Therefore, we have squared the circumference, C, to the perimeter, P, and equated C = P to solve for the only variable left, which is Pi = 4 / sqrt Phi.  All of the above is clearly shown in Proof 1 Fig 1:  (a) the Big Yellow Circle’s diameter is 4 times the diameter of the Blue circle, and (b) we have squared the Big Yellow Circle’s circumference to the perimeter of Square YHWT using the construction and sides of Kepler’s Golden Ratio Right Triangle.

Thanks for your questions.  Time for you to step through the video of Proof 1 Fig 1:

Geometric Proof 2 for True Value of Pi: Geometric Proof 2 for True Pi

Walk-through for Geometric Proof 2 for the True Value of Pi

Note:  A few readers have asked, “How do you know that the diameters of 4 blue circles fit exactly tangent across the diameter of the Big Yellow Circle in Proof 2 Fig 2?”

Blue circle diameter = Pi, given where Circumf = C = diam x Pi = Pi^2, Proof 2 Fig 2,

Big Yellow Circle diameter = 2 sqrt Phi (Pi^2 / 2), from Kepler’s Triangle Proof 2 Fig 2.

In Proof 2 Fig 2, we do not know yet what Pi is – except that we really do know from Proof 1 Fig 1, but let’s continue with Proof 2 Fig 2 as if we didn’t know — and so we ask, What is the value of Pi when the diameter of the Big Yellow Circle = 4 times the diameter of the Blue circle?  The answer is:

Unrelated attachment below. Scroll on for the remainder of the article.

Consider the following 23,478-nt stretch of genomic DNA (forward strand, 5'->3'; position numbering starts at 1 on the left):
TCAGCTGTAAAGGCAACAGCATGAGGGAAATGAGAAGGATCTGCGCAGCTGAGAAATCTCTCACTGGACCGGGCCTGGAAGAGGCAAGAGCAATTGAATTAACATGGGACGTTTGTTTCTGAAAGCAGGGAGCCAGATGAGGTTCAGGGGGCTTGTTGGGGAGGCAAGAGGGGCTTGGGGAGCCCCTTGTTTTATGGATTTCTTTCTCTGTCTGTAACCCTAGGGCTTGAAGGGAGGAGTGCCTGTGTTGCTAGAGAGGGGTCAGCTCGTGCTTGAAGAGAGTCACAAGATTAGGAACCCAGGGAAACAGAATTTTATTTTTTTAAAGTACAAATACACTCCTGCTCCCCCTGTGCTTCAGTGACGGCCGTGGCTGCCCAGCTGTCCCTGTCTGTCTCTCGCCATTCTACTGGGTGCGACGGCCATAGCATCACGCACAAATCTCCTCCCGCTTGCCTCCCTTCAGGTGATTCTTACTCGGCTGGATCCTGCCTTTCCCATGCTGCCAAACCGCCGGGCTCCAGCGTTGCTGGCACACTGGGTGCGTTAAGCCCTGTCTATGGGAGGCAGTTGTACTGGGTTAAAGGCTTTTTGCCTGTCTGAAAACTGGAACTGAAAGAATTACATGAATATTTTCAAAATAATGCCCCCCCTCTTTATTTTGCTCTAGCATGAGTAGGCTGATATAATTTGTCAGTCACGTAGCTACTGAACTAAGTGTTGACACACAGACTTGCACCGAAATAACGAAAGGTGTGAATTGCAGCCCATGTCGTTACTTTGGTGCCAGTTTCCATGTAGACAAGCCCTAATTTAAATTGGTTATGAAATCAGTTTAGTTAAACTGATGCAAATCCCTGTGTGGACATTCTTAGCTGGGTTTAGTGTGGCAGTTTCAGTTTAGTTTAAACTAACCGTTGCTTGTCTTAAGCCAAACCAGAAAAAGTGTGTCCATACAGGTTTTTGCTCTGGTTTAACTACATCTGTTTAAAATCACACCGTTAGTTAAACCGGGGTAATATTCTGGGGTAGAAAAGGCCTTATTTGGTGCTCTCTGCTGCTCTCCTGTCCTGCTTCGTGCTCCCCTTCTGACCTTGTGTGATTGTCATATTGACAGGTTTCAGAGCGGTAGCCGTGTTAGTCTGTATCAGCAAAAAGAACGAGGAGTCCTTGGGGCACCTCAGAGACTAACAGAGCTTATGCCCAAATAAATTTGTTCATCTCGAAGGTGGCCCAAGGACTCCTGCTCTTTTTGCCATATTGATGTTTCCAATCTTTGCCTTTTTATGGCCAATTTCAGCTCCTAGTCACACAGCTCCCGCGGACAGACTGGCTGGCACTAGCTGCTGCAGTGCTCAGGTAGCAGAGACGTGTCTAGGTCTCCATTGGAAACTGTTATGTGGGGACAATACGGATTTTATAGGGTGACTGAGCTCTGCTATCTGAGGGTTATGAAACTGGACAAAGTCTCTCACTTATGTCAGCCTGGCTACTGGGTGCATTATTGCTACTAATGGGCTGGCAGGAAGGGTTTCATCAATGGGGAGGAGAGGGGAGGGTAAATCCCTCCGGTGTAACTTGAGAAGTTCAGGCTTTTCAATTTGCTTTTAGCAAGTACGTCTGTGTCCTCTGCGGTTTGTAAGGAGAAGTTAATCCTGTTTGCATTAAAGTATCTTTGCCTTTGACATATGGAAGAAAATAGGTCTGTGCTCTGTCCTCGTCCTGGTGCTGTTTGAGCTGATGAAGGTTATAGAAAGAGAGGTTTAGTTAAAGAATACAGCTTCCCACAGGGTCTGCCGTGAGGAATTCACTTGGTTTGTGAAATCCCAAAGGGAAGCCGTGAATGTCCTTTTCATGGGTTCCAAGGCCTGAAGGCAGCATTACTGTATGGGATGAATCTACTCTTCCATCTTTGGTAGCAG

2 sqrt Phi (Pi^2 / 2) = 4 Pi,   Solve for Pi

Sqrt Phi (Pi) = 4 ,

Pi = 4 / 1.272019650… = 3.144605511…

Therefore, the diameter of 4 Blue circles fit exactly tangent across the diameter of the Big Yellow Circle in Proof 2 Fig 2 when Pi = 3.144605511… .  And since Pi is a universal constant, not a variable, there is no need to look for another value of Pi.

Also, we can square the circumference of the Big Yellow Circle to the perimeter of Square YHWT, equate the two equations for C = P, and then solve for the value of Pi:

P, Perimeter of Square YHWT = 4 Pi^2, given in Proof 2 Fig 2,

C, Circumference of Big Yellow Circle = 2 Pi (sqrt Phi) (Pi^2 / 2), from Kepler’s Triangle, Proof 2 Fig 2.

When C = P, what is the value of Pi?

C = 2 Pi (sqrt Phi) (Pi^2 / 2) = P = 4 Pi^2,   Solve for Pi

Pi (sqrt Phi) = 4,

Pi = 4 / sqrt Phi = 4 / 1.272019650… = 3.144605511…

Therefore, we have squared the circumference, C, to the perimeter, P, and equated C = P to solve for the only variable left, which is Pi = 4 / sqrt Phi.  All of the above is clearly shown in Proof 2 Fig 2:  (a) the Big Yellow Circle’s diameter is 4 times the diameter of the Blue circle, and (b) we have squared the Big Yellow Circle’s circumference to the perimeter of Square YHWT using the construction and sides of Kepler’s Golden Ratio Right Triangle.